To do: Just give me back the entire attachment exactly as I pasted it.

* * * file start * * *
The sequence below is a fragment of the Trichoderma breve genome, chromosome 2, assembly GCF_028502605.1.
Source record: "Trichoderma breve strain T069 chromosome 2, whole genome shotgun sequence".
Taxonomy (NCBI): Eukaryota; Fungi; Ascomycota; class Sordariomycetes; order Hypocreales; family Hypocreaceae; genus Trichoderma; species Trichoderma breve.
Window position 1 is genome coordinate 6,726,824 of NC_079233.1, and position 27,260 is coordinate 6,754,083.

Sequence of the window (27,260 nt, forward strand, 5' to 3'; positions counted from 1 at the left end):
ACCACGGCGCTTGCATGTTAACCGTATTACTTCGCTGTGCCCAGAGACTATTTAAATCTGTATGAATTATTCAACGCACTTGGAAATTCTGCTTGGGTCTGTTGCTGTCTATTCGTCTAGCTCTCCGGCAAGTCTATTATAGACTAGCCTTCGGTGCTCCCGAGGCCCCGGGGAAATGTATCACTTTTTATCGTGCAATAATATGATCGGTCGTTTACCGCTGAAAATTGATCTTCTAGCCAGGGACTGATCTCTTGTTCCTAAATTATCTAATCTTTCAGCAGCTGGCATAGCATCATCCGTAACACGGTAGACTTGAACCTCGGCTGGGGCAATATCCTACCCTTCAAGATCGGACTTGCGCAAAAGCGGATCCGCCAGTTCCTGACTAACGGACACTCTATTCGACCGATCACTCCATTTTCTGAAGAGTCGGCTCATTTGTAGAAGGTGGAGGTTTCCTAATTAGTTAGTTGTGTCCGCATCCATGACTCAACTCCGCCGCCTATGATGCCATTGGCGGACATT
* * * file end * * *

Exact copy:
The sequence below is a fragment of the Trichoderma breve genome, chromosome 2, assembly GCF_028502605.1.
Source record: "Trichoderma breve strain T069 chromosome 2, whole genome shotgun sequence".
Taxonomy (NCBI): Eukaryota; Fungi; Ascomycota; class Sordariomycetes; order Hypocreales; family Hypocreaceae; genus Trichoderma; species Trichoderma breve.
Window position 1 is genome coordinate 6,726,824 of NC_079233.1, and position 27,260 is coordinate 6,754,083.

Sequence of the window (27,260 nt, forward strand, 5' to 3'; positions counted from 1 at the left end):
ACCACGGCGCTTGCATGTTAACCGTATTACTTCGCTGTGCCCAGAGACTATTTAAATCTGTATGAATTATTCAACGCACTTGGAAATTCTGCTTGGGTCTGTTGCTGTCTATTCGTCTAGCTCTCCGGCAAGTCTATTATAGACTAGCCTTCGGTGCTCCCGAGGCCCCGGGGAAATGTATCACTTTTTATCGTGCAATAATATGATCGGTCGTTTACCGCTGAAAATTGATCTTCTAGCCAGGGACTGATCTCTTGTTCCTAAATTATCTAATCTTTCAGCAGCTGGCATAGCATCATCCGTAACACGGTAGACTTGAACCTCGGCTGGGGCAATATCCTACCCTTCAAGATCGGACTTGCGCAAAAGCGGATCCGCCAGTTCCTGACTAACGGACACTCTATTCGACCGATCACTCCATTTTCTGAAGAGTCGGCTCATTTGTAGAAGGTGGAGGTTTCCTAATTAGTTAGTTGTGTCCGCATCCATGACTCAACTCCGCCGCCTATGATGCCATTGGCGGACATT